Why does so little aid seem to go to basic needs? – part two

Can it be true that basic needs have low priority? Is it a conscious choice? Difficult to implement? Down to reliance on private contractors? And if true, how can aid be delivered more effectively so these needs are met?

David Satterthwaite's picture
Senior associate in IIED's Human Settlements research group
24 January 2023
The transition to a predominantly urban world
A series of insights and interviews designed to share the experiences of community leaders, professionals, researchers and government from the global South
A cow and two goats eat grass surrounded by waste. There are houses and people in the background.

Mathare slum in Nairobi, Kenya (Photo: Ninara, via FlickrCC BY 2.0)

My previous blog discussed the low priority given by most bilateral aid programmes to ‘basic’ education, ‘basic’ health, and water and sanitation. In urban areas, support for upgrading informal settlements could by rights be part of an additional category called ‘basic housing,’ but this gets even less explicit attention.

It also described the detail in the statistics monitoring commitments by aid agencies produced by the Organisation for Economic Co-operation and Development’s Development Assistance Committee (OECD DAC) – reporting on over 300 categories (what it terms project codes). But there is no project code for slum upgrading. And because its data does not distinguish between rural and urban areas, some key urban projects aren’t allocated codes.

This low priority to basic needs (whether clearly reflected in codes or not) is surprising given the vast numbers of both rural and urban dwellers still lacking these basics. It is especially surprising given that the very governments whose aid programmes give these a low priority have, since the 1970s, repeatedly endorsed UN commitments to give high priority to these issues to achieve universal provision.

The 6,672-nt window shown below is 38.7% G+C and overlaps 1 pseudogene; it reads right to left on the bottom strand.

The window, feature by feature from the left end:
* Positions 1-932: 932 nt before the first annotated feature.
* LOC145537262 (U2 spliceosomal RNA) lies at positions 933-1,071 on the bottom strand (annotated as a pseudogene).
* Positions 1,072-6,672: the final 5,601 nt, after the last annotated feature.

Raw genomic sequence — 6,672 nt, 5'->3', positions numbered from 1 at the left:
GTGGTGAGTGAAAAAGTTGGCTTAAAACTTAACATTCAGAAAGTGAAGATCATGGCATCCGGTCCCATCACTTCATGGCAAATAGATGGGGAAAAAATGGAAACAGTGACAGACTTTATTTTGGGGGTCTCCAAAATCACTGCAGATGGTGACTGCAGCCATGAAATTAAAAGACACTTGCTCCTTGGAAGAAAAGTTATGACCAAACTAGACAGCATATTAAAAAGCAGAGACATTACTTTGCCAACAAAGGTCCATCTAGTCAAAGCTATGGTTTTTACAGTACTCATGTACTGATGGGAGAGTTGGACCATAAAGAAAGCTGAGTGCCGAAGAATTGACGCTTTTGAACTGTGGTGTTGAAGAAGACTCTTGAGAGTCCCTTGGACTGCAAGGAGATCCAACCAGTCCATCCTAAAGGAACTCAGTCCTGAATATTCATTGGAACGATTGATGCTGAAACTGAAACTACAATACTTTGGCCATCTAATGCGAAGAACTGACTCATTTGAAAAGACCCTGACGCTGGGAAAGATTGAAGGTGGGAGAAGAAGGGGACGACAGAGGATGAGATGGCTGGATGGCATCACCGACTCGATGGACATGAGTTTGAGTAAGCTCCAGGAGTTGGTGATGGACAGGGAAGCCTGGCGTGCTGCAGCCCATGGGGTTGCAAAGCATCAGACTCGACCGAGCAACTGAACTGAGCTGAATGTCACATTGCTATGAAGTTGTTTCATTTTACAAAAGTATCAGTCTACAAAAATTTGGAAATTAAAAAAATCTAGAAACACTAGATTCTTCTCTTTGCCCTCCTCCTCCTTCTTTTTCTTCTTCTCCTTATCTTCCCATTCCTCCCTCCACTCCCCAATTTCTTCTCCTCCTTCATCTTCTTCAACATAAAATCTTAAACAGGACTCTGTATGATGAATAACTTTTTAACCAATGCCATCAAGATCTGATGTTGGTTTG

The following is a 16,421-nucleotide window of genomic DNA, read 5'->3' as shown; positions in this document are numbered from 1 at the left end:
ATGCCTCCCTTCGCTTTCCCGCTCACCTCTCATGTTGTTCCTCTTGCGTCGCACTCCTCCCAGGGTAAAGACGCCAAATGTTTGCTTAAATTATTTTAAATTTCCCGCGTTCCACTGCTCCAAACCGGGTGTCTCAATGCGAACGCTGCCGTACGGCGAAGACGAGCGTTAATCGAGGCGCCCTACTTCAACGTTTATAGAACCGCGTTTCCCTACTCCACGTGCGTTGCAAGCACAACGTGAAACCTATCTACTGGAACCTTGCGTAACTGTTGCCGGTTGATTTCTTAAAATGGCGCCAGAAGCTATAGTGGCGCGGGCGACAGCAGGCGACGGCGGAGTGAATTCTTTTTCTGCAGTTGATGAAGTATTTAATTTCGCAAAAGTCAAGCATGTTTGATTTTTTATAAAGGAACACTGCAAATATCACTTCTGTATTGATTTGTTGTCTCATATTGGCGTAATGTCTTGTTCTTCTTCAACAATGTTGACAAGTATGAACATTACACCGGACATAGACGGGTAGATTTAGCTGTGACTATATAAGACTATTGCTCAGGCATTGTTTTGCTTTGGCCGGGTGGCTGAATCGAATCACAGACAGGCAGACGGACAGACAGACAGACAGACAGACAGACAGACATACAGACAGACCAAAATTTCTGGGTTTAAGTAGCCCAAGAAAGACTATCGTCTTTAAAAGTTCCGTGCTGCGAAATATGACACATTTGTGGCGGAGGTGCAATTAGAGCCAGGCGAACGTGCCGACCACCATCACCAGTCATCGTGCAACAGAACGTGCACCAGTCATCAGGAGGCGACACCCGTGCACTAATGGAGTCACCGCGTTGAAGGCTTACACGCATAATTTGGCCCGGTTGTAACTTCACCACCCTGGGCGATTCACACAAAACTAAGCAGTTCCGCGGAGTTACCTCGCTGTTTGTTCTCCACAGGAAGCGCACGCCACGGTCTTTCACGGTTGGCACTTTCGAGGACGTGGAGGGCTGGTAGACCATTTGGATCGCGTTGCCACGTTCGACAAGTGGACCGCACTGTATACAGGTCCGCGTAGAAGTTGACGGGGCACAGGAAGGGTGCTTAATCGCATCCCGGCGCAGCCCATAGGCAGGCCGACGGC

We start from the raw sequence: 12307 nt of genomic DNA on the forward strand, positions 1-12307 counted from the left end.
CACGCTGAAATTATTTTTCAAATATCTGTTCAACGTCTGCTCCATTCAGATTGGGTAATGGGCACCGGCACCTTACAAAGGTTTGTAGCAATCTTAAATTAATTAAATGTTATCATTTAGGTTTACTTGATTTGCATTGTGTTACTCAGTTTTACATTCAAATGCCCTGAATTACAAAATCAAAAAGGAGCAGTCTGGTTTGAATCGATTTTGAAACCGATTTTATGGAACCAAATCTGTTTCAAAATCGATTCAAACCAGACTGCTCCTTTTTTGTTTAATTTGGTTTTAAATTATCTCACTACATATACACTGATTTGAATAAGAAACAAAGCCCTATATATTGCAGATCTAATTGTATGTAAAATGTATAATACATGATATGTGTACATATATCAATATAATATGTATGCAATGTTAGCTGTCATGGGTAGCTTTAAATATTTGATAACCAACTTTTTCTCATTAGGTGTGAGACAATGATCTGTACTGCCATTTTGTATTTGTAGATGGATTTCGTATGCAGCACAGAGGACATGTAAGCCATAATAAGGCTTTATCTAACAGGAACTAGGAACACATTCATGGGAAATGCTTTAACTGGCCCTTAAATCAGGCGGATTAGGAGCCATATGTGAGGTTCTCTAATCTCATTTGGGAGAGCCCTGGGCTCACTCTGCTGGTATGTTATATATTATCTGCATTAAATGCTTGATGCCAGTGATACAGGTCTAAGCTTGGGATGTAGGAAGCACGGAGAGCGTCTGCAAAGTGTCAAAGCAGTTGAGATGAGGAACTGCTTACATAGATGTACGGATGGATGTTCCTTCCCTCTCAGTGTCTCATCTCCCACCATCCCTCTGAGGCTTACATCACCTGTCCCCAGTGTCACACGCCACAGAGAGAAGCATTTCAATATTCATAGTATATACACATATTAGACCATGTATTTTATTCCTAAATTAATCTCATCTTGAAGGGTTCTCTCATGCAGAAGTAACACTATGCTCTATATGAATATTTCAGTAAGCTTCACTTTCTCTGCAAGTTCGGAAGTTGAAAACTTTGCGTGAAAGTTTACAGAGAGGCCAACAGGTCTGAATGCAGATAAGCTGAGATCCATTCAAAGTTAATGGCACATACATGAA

Is this a conscious choice, or could it be that the OECD DAC database, with all its project classification codes, may obscure much of what goes to basic needs?

Classification blurring

It is possible that donors are doing better than the figures suggest, and that the level of attention to basic needs is simply not well reflected in the way this assistance is classified.

According to OECD DAC: “Some contributions are not susceptible to allocation by sector and are reported as non-sector allocatable aid. Examples are aid for general development purposes, general budget support, emergency assistance and internal transactions in the donor country.”

In 2020, as was pointed out in the previous blog, 28% of aid commitments from DAC nations were ‘non-sector allocatable’. But it’s possible that some of this included support to basic needs projects.

Some might also be classified under ‘other sector allocatable’ categories. The OECD stipulates that: “Within each sector, care should be taken to allocate supplies, equipment, and infrastructure to the most specific code available.”